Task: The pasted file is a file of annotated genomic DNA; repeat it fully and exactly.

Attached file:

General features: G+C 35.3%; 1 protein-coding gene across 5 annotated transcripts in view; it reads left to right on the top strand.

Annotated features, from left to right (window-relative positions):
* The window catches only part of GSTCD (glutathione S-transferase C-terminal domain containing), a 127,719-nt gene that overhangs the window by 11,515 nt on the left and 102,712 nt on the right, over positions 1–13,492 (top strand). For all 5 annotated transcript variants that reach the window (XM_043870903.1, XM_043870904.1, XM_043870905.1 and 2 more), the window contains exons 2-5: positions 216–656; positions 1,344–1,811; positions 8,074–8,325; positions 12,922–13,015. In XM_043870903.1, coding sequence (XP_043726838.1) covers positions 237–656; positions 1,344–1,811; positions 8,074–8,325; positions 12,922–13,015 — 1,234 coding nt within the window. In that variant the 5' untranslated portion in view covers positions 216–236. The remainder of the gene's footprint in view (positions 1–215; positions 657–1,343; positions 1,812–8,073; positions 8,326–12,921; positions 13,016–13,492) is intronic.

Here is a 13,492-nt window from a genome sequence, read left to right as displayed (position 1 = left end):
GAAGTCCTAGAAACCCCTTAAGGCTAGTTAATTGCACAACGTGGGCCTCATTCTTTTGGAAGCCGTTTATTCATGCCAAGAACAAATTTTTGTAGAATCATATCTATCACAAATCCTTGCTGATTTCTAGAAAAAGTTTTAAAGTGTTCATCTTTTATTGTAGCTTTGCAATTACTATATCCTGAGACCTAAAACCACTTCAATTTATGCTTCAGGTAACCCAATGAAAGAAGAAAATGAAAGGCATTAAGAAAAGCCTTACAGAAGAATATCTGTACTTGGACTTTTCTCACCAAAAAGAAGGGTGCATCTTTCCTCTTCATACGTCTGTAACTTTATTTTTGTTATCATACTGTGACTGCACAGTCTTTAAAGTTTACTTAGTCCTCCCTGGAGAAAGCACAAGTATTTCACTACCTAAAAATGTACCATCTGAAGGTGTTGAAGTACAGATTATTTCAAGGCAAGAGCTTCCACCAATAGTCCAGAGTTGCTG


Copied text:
General features: G+C 35.3%; 1 protein-coding gene across 5 annotated transcripts in view; it reads left to right on the top strand.

Annotated features, from left to right (window-relative positions):
* The window catches only part of GSTCD (glutathione S-transferase C-terminal domain containing), a 127,719-nt gene that overhangs the window by 11,515 nt on the left and 102,712 nt on the right, over positions 1–13,492 (top strand). For all 5 annotated transcript variants that reach the window (XM_043870903.1, XM_043870904.1, XM_043870905.1 and 2 more), the window contains exons 2-5: positions 216–656; positions 1,344–1,811; positions 8,074–8,325; positions 12,922–13,015. In XM_043870903.1, coding sequence (XP_043726838.1) covers positions 237–656; positions 1,344–1,811; positions 8,074–8,325; positions 12,922–13,015 — 1,234 coding nt within the window. In that variant the 5' untranslated portion in view covers positions 216–236. The remainder of the gene's footprint in view (positions 1–215; positions 657–1,343; positions 1,812–8,073; positions 8,326–12,921; positions 13,016–13,492) is intronic.

Here is a 13,492-nt window from a genome sequence, read left to right as displayed (position 1 = left end):
GAAGTCCTAGAAACCCCTTAAGGCTAGTTAATTGCACAACGTGGGCCTCATTCTTTTGGAAGCCGTTTATTCATGCCAAGAACAAATTTTTGTAGAATCATATCTATCACAAATCCTTGCTGATTTCTAGAAAAAGTTTTAAAGTGTTCATCTTTTATTGTAGCTTTGCAATTACTATATCCTGAGACCTAAAACCACTTCAATTTATGCTTCAGGTAACCCAATGAAAGAAGAAAATGAAAGGCATTAAGAAAAGCCTTACAGAAGAATATCTGTACTTGGACTTTTCTCACCAAAAAGAAGGGTGCATCTTTCCTCTTCATACGTCTGTAACTTTATTTTTGTTATCATACTGTGACTGCACAGTCTTTAAAGTTTACTTAGTCCTCCCTGGAGAAAGCACAAGTATTTCACTACCTAAAAATGTACCATCTGAAGGTGTTGAAGTACAGATTATTTCAAGGCAAGAGCTTCCACCAATAGTCCAGAGTTGCTG